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Freeport-McMoRan $FCX, the world's biggest publicly listed copper producer, released its quarterly results before the markets opened on Thursday. The strength in copper has been boosted by a weaker USD and China's economy.

Freeport McMoRan Copper Mine

Reaction: Freeport-McMoRan Inc NYSE: FCX

Pre market $20.04 +0.44 (+2.24%)

Since $FCX swung to a profit in 2Q17 after a loss the year earlier shares have been heading higher, up 19% in the last 12 months

Earnings:

Net income of $1.0 billion, or 71 cents a share, down from $1.8 billion, or $1.25 a share, in the year-earlier period. Adjusted for tax-related benefits and environmental charges, EPS was 51 cents beating Factset consensus of 48 cents.

Revenue rose to $5.041 billion from $4.377 billion beatinge FactSet consensus of $4.883 billion.

Chief Executive Richard Adkerson cited an improving copper market, which is expected to persist in 2018.

Outlook

$FCX forecasts consolidated sales in Fiscal 2018:

  • 3.9Bil pounds of copper sales
  • 2.4MM ounces of gold sales
  • 91MM pounds of Molybdenum sales

For 1Q18, sales of copper, gold and molybdenum are estimated to be 1Bil pounds, 67,500 ounces and 24MM pounds, respectively.

How to value Freeport-McMoRan 

Valuing $FCX as an investment, or a short for that matter means understanding what they went through since 2011 and what they have done to dig out of that hole. There is of course the all important stock market and commodity specific risk to consider all so.

Freeport's earnings have been hammered by write-offs, in 2016 the company reported a loss of $4.1 billion, or $3.16 per share. What saved them was they still had  $3.7 billion of operating cash flow.

The affect of asset sales

Unfortunately for FCX they were not able to benefit from the copper prices as much as they would like in Q217 as copper sales have declined to under 3.9 billion pounds  from 4.65 billion pounds in 2016. This has much to with asset sales, quality assets sold off to pay down debt.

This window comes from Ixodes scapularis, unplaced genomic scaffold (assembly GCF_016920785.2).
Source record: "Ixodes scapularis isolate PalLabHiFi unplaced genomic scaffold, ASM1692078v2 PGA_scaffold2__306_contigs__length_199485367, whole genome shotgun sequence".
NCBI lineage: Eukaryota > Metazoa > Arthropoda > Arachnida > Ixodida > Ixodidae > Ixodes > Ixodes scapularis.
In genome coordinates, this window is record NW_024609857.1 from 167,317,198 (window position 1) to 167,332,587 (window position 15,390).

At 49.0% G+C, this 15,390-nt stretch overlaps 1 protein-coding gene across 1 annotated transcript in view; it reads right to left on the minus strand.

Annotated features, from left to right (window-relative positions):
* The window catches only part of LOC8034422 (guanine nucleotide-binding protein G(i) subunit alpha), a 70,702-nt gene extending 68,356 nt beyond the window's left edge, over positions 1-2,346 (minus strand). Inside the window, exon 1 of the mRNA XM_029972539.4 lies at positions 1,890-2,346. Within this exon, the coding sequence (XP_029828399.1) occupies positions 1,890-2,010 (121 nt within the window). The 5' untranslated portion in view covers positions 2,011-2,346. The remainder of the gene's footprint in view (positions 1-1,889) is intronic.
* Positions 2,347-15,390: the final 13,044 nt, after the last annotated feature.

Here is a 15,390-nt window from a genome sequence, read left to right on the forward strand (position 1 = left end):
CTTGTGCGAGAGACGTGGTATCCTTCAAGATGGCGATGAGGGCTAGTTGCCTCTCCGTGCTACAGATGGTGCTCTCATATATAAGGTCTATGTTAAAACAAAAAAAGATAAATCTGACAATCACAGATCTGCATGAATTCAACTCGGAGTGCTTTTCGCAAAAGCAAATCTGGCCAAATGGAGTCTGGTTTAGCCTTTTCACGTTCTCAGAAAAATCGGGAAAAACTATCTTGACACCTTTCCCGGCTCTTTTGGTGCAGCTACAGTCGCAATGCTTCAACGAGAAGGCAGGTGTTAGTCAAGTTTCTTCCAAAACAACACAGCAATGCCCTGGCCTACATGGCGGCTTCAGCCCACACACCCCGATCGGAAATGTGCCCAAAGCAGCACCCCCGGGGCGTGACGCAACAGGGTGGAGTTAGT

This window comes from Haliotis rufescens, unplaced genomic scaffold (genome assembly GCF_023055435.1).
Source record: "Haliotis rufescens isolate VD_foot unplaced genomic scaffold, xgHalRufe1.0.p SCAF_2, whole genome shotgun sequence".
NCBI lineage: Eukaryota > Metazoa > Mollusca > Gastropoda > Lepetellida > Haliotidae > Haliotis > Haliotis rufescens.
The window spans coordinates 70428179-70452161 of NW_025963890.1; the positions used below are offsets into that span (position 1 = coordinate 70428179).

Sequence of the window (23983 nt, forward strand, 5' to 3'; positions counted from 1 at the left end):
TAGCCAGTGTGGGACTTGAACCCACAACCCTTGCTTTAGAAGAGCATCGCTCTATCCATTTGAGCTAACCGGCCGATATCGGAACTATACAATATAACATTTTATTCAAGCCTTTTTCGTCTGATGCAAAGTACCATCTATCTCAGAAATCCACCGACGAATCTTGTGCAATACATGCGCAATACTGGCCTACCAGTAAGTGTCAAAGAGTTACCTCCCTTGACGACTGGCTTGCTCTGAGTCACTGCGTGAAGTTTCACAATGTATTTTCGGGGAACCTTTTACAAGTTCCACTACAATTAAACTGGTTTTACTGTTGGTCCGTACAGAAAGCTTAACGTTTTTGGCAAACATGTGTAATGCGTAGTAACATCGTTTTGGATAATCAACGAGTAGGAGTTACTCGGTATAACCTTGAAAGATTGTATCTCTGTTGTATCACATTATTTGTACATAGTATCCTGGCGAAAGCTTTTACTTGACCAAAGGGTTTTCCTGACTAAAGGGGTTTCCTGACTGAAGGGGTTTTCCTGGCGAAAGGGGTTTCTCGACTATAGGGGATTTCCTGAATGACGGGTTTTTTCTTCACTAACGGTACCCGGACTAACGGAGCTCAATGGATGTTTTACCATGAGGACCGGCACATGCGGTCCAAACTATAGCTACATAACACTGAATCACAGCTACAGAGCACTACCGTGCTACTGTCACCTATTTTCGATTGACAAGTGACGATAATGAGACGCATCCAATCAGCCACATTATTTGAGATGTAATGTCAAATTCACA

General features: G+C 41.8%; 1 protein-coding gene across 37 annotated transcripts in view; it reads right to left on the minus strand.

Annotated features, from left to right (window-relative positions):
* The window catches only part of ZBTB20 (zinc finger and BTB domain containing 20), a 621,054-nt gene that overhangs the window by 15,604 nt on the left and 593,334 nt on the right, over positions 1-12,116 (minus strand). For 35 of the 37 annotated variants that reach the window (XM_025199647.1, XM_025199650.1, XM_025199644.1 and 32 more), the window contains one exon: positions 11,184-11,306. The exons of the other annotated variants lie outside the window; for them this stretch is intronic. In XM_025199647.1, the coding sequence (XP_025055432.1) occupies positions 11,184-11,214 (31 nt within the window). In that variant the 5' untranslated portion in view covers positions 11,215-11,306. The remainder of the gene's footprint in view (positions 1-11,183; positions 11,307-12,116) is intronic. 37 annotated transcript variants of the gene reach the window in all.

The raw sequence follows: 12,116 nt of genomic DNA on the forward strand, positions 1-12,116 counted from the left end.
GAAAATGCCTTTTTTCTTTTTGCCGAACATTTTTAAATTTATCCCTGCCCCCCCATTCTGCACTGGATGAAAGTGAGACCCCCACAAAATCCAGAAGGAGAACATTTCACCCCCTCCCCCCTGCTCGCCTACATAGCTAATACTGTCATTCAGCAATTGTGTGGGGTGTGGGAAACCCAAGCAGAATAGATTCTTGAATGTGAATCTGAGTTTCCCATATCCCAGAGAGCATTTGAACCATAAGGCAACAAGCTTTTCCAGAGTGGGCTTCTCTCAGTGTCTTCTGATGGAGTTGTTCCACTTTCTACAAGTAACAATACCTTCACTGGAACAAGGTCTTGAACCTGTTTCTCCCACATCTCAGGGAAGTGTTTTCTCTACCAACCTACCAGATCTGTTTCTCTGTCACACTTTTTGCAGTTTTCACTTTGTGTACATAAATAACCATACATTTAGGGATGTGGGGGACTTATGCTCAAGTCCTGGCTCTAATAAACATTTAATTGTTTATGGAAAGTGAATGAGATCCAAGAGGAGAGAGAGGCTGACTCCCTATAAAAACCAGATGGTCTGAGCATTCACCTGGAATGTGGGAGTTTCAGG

Feeport-McMoRan debt load and why $FCX company has a massive hole of unproductive debt, yes it has been cut down but is still huge and good assets have gone as we saw with copper sales. Net debt is down from $20 billion to $11.8 billion over the past year. The forecast is for its leverage ratio to average around 1.5 times this year, high in a cyclical bear commodity market. Where the massive debt and losses come from is a concern for investors as the question is how did commodity experts get it so wrong.

In other words are they good managers?

Freeport-McMoRan did two massive deals in 2012 when oil was over $100 a barrel and natural gas was at $4.50 per million Btu. The deals were for over $20 billion. Copper was $3.50 per pound and gold $1,500 per ounce at the time. Of course as history showed us that was around the peak and the commodity rout took hold. The deals were closed mid-2013 and the massive overpay has wreaked havoc. To pay down debt in 2014 it sold its Eagle Ford Shale assets to Encana $ECA for $3.1 billion.

While they used half to buy Gulf of Mexico assets from Apache $APA.  Earlier this year $FCX sold its California onshore oil and gas properties to a private buyer for $720 million.  Freeport-McMoRan has raised only $4.4 billion from those oil and gas assets from 2012. There are some oil properties left. Thats a huge chunk gone. $FCX also had equity raisings yet the debt level was still $15.4 Billion of debt at the end of 2Q17 with $4.7 Billion in cash. 

Geopolitical Risk

Global commodity companies have another risk, geopolitical. Freeport-McMoRan this year had a number of disputes at its Grasberg Mine in Indonesia (image above). In January $FCX suspended copper exports due to a contract dispute with the government. It took until April for exports to flow again. The Indonesian government agreed to allow the company to continue shipping for six months while it negotiated a new operating license with FCX. Hence the issue remains a risk and unresolved.

Then as soon as exports were back on in May more than over 5,000 workers at the mine went on strike. An added risk to the mine and therefore the firm's cash flow.

Of course the flipside is should Freeport-McMoRan resolve these issues, earnings keep improving and debt paid down they do appear cheap relative to their major competitors like the Australian mining giants $BHP and Rio Tinto $RIO on several measure. There is the added risk of will they replicate the same type of errors again? Are they good commodity managers?

Sources: FCX Presents at Deutsche Bank 2017 Global Industrials and Materials Summit, Reuters

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